Based on the above Program and the scholarships granted by Romania as stipulated by the Program, Armenian students specialize in various areas at different higher education institutions of Romania. Given the existence of an enormous Armenian cultural heritage in Romania it would only be desirable that one or two scholarships were offered in the fields of History and Philology. I think this area can also be of interest for the Romanian students, so we also attach importance on the teaching of the Armenian language at the Bucharest University (reciprocally, the Romanian language courses are successfully taught at the Brusov Linguistic University in Yerevan). We have in principle also reached an agreement to run courses of Armenian at the University of Cluj. This city, as you know, is the traditional center of Transylvania, with lots of Armenian traces.
Not accidentally, (University of) Cluj became home for an Institute of Armenology and we encourage the young researchers of this Institute to attend further in-depth training in Armenia. By the way, 30 km away from Cluj located is Gherla, former Armenopolis, founded and ruled by Armenians in the past and where is still great interest toward Armenia and Armenians. Presently, an Armenian young researcher from Gherla – Laszlo Borbely-Daibucat, is working on his doctoral thesis in Yerevan, at the Institute of Ancient Manuscripts Matenadaran.
Paralelly, the publishing houses Ararat and Zamka, as well as other Romanian publishers annually issue dozens of books and monographies on Armenians and their historical and cultural heritage. Additionally, the Romanian TV and radio channels, theaters and concert halls very often touch on Armenian themes and issues. There is one more program underway. We are organizing a major exhibition to be launched at the National Museum of History of Romania and we hope to successfully accomplish this venture.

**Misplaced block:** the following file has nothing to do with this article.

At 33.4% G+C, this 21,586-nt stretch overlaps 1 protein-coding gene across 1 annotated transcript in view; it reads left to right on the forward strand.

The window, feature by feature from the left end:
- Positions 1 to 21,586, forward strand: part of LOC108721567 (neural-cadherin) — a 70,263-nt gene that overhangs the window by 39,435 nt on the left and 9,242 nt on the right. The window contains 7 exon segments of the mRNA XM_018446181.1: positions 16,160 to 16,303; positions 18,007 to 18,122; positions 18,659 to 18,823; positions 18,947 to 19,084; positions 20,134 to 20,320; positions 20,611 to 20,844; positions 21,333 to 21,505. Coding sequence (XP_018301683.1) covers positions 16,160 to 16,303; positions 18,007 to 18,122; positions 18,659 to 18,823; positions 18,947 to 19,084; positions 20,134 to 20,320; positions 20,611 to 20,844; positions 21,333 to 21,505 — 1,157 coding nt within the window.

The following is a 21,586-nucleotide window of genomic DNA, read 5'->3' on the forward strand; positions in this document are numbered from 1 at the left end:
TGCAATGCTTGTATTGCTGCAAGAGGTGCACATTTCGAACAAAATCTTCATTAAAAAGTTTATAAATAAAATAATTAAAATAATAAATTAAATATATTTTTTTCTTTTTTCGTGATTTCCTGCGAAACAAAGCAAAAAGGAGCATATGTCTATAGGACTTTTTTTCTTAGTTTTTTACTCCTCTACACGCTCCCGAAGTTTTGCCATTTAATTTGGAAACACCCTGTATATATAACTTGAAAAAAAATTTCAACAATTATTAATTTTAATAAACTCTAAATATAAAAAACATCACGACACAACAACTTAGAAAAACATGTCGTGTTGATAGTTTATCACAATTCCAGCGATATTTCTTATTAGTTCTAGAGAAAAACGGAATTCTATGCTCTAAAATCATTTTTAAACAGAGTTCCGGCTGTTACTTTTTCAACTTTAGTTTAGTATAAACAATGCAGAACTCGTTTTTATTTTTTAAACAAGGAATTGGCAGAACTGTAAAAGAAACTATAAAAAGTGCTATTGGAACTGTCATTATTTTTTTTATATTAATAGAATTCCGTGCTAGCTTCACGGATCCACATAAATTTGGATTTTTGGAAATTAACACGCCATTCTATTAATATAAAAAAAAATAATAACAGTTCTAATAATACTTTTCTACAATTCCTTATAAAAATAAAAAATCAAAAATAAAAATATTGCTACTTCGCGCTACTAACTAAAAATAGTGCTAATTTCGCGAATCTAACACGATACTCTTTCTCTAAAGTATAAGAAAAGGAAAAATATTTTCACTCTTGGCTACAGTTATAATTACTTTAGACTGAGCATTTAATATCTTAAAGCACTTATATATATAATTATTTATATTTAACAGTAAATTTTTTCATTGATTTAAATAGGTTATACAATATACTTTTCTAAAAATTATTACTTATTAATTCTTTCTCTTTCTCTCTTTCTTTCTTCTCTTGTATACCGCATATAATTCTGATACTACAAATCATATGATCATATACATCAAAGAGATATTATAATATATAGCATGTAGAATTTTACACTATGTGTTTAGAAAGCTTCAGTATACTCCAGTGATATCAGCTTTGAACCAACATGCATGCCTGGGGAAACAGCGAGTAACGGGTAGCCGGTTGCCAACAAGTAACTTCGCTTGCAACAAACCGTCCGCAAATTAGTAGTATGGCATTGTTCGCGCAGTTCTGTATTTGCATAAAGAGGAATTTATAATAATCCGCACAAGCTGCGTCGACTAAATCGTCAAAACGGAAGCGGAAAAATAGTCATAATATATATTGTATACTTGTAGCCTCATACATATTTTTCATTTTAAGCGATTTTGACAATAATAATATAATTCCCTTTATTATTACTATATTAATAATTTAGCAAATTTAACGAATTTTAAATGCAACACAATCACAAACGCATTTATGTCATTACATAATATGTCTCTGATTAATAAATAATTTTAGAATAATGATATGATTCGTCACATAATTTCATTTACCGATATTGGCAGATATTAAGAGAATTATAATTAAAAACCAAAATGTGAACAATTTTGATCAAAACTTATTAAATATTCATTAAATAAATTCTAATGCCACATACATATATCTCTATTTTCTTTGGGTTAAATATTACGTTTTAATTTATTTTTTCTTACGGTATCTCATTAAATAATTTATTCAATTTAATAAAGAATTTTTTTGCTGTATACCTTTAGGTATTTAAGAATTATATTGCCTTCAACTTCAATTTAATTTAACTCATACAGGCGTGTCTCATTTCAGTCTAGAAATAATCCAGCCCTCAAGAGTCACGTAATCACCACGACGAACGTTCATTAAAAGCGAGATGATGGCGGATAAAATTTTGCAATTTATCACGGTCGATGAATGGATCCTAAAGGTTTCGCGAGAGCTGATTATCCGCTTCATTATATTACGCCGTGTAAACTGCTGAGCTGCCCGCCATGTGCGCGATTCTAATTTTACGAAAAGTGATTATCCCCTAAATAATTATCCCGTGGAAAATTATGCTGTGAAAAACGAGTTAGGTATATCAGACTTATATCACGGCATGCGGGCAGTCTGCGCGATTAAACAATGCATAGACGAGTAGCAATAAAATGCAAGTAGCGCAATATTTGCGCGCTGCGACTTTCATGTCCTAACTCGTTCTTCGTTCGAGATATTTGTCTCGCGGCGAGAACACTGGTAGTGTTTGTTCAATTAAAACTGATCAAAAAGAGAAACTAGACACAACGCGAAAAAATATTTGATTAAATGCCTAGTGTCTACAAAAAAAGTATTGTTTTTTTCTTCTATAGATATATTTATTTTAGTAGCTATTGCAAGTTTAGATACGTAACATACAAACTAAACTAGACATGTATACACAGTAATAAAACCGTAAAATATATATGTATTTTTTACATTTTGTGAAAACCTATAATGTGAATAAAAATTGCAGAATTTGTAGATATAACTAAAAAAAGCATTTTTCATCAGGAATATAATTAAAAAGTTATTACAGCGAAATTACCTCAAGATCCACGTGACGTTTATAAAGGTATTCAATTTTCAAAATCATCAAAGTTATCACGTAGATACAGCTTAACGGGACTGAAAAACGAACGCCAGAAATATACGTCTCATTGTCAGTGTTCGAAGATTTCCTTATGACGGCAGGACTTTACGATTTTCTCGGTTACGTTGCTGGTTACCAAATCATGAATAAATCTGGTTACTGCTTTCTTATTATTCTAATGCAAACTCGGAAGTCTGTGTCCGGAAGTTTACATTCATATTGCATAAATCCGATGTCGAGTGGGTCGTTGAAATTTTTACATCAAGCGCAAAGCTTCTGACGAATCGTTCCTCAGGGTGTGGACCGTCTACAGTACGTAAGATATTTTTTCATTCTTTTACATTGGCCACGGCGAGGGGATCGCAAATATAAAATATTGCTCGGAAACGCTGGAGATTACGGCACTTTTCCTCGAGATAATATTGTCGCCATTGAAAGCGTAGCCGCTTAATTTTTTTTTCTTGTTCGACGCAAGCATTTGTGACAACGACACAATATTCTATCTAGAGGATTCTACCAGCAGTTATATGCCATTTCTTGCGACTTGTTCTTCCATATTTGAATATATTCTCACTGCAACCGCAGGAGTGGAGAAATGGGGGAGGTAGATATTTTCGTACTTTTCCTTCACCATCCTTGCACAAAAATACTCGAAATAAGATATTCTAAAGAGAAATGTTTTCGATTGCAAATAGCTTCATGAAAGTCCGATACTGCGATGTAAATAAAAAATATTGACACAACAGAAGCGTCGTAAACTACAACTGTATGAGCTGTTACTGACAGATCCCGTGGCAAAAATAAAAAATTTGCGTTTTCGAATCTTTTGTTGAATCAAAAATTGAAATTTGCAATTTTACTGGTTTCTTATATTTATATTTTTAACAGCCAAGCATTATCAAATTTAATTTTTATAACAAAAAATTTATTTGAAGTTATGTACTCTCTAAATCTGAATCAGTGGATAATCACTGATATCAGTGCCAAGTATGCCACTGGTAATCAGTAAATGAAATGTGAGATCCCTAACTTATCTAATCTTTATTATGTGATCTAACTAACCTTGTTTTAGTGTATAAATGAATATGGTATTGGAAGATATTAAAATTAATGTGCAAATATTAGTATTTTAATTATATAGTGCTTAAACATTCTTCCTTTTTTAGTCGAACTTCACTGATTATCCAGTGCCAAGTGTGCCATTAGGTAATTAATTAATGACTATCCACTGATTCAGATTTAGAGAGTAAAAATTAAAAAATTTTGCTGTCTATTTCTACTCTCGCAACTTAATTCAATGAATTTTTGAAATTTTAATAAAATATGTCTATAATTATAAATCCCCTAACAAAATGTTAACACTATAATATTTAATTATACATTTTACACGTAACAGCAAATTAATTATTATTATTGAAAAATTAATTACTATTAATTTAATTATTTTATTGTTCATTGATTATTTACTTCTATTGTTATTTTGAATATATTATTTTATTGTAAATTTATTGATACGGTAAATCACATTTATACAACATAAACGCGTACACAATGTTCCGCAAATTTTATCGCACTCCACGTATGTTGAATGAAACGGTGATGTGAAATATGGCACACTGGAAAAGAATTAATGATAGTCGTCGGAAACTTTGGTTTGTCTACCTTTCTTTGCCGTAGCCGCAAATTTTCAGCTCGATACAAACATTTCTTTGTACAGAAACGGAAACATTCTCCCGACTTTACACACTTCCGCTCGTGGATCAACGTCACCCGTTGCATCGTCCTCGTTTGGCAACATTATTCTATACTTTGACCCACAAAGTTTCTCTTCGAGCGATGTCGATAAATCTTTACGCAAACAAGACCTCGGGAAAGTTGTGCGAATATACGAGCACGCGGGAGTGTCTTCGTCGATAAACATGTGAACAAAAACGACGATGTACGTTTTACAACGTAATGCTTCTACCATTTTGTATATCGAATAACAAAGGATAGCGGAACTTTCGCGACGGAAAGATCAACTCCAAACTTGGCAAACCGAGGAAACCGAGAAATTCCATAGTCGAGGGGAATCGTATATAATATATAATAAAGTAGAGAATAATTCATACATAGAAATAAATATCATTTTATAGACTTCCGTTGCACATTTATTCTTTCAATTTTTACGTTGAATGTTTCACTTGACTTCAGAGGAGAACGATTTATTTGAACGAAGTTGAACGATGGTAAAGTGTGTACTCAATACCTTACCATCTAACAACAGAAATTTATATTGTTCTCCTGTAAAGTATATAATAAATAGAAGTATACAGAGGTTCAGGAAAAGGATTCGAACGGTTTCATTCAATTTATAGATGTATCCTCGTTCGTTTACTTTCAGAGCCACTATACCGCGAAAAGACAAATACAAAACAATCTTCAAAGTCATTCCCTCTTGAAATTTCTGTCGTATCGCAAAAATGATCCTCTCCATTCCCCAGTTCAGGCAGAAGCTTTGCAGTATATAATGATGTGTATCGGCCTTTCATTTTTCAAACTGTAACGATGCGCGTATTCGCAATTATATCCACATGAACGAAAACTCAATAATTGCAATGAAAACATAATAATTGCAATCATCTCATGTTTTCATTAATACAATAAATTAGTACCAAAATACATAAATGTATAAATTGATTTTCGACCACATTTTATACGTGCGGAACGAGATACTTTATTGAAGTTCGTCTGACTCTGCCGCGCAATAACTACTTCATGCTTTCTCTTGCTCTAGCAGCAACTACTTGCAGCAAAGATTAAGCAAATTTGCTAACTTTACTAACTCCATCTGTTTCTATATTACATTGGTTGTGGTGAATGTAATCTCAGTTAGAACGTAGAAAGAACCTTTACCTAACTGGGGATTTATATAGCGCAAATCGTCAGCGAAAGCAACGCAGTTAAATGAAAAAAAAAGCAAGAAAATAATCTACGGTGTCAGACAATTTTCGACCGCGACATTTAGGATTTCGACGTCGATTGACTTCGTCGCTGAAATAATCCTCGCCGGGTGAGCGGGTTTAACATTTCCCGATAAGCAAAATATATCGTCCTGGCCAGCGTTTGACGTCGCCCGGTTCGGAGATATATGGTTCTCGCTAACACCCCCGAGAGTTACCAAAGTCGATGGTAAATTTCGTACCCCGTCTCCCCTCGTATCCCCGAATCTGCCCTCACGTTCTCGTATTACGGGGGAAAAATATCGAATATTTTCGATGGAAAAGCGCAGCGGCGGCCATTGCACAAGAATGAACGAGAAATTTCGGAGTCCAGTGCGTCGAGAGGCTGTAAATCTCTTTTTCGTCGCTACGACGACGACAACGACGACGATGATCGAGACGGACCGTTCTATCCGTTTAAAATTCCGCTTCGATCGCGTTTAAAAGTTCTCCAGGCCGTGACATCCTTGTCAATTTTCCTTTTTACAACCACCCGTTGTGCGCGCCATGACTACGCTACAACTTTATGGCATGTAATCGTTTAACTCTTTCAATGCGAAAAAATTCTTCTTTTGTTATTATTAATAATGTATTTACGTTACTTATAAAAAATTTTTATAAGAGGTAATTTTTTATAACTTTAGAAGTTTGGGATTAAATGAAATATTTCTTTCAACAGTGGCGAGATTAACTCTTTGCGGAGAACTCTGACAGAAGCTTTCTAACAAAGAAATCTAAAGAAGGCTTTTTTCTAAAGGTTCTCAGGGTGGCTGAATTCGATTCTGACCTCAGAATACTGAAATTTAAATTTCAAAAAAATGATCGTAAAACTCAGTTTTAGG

V.S.: Mister Ambassador, As usual, at the end, I would like that Your Excellency send a message to the GeoPolitica magazine readers and for those who are interested in geopolitics, diplomacy and international relations!
Hamlet GASPARIAN: In our turbulent times I wish everybody peace and prosperity. To achieve those desirable and ultimate targets, I also wish fruitful activity to those devotees and especially the implementers of geopolitics, diplomacy and international relations.
Thank you very much for granting this interview and we assure you of our full support!
We wish Your Excellency good luck in fulfilling your diplomatic mission in Romania!
March 2017, Bucharest
Interview by Vasile SIMILEANU
Ioan Constantin STAN